US: Halt in potato exports to Mexico manageable

Though the stop to U.S. potato exports to Mexico has been unfortunate, not being able to ship potatoes deep into Mexico is not likely to significantly affect export programs this year.

“The Mexican market is a very important market for us, and increased access to that market would be beneficial,” said John Toaspern, chief marketing officer for the United States Potato Board. “But, in the big scheme, it will not impact our total exports.” While access to the Mexican market beyond 26 kilometers was granted to U.S. shippers earlier this year, that access was rescinded this summer. But because of the timing of the granting and revocation of access, shippers will not be significantly affected.

“Potatoes take a whole year to grow, so there were no potatoes planted for the expanded market,” explained Toaspern. “If we had gotten access in January and then the market closed, it would be different. But because access didn't come until June, there was no impact.” The prospect of increased access to the Mexican market comes as part of a general trend of increasing shipments of U.S. potatoes to more markets around the world. Over the last 20 years, exports have grown from between five and 12 percent a year amid growing worldwide demand.

“Economic development means more people have the resources to purchase higher-valued food items and the change in diets around the world has led to increases in demand,” said Toaspern. A reduction in trade barriers has also helped fuel the greater presence of U.S. potatoes abroad, though the export market will present some challenges this year. While Russia's ban on European and U.S. goods will not significantly affect American exporters directly, it could make for increased competition abroad as European shippers look for alternative markets to make up for lost access to Russia. The prospect of diminished quality from some European countries could also affect the market.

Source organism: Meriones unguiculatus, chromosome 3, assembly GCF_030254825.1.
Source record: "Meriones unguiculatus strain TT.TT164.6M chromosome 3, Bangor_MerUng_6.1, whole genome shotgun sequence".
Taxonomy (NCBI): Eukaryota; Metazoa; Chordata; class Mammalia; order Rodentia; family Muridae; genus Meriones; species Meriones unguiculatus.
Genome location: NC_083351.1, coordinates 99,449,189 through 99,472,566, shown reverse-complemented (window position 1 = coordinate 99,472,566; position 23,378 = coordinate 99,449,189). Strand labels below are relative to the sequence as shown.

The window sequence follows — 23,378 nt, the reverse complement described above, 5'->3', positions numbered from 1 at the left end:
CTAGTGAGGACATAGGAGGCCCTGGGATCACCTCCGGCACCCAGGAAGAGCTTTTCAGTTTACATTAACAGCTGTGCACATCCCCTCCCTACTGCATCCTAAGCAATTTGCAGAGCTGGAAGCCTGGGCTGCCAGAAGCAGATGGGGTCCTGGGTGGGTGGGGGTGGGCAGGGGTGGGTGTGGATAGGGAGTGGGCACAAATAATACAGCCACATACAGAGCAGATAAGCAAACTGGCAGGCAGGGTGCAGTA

“A big wild card this year is the fact that Europe has issues with wet weather and storage,” said Toaspern. “They have a lot of potatoes, and if there are quality issues, there will be more potatoes at lower prices, and that might drive down prices.”


For more information:
John Toaspern
United States Potato Board
+1 303 369 7783

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